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King Lear | Study Guide

William Shakespeare

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William Shakespeare | Biography


Scholars generally agree that William Shakespeare lived from April 23, 1564, to April 23, 1616. He was born in the small town of Stratford-upon-Avon, England. On November 28, 1582, he married Anne Hathaway of Stratford. Their first child, Susanna, was born in 1583 and was 18 months old when twins Hamnet and Judith were born. Shakespeare spent much of his professional life in London, where he worked as an actor and a playwright. The author of 38 plays and 154 sonnets, Shakespeare is considered England's national poet and the greatest dramatist that nation, and perhaps the world, ever produced.

Shakespeare wrote several types of plays—histories, tragedies, and comedies—and often used existing histories, stories, and plays as his source material. In the case of King Lear, Shakespeare drew his story from sources familiar to a 17th-century audience, including Raphael Holinshed's Chronicles of England (1587) and an existing play, published anonymously, titled The True Chronicle History of King Leir and His Three Daughters, Gonerill, Ragan and Cordella (published in 1605 but performed around 1594). While Holinshed's history includes the core event of the plot, in which Lear divides his kingdom among his daughters and finds Cordelia's answer insufficient, that story has a happy ending: Lear is restored to the throne for two more years, and Cordelia succeeds him as queen. In turn, Holinshed drew his source information from Historia Regium Britanniae, a history written in the 12th century by Geoffrey of Monmouth.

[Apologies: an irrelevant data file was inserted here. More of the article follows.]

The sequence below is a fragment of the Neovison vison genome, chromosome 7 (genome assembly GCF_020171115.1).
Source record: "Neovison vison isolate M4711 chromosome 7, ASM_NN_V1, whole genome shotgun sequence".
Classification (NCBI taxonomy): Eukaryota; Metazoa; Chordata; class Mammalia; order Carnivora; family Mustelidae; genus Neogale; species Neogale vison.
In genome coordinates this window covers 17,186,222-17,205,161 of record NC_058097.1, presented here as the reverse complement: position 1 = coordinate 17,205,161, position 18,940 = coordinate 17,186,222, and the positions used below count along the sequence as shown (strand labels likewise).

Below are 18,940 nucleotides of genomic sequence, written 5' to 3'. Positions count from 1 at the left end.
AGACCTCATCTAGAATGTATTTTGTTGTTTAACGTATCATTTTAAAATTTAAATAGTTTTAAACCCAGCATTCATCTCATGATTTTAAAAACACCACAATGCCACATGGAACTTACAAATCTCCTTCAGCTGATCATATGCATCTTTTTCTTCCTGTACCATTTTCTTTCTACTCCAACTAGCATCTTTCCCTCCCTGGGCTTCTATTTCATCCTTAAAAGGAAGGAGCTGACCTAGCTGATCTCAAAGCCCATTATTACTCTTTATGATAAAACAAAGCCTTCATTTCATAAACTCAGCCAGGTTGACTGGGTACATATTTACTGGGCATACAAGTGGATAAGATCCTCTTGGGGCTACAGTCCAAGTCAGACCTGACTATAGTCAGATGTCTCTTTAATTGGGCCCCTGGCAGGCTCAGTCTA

Like several other of Shakespeare's plays, such as Macbeth and Hamlet, King Lear is a tragedy. Shakespeare's tragedies feature individuals struggling with their humanity. King Lear centers on a larger than life character who has a tragic flaw, an imperfection that leads to his eventual downfall. This tragic flaw sets off a series of events from which there is no turning back. Shakespeare's tragedies expose life's dark side, focusing on such universal themes as death, justice, loyalty, and the corrupting influence of power.

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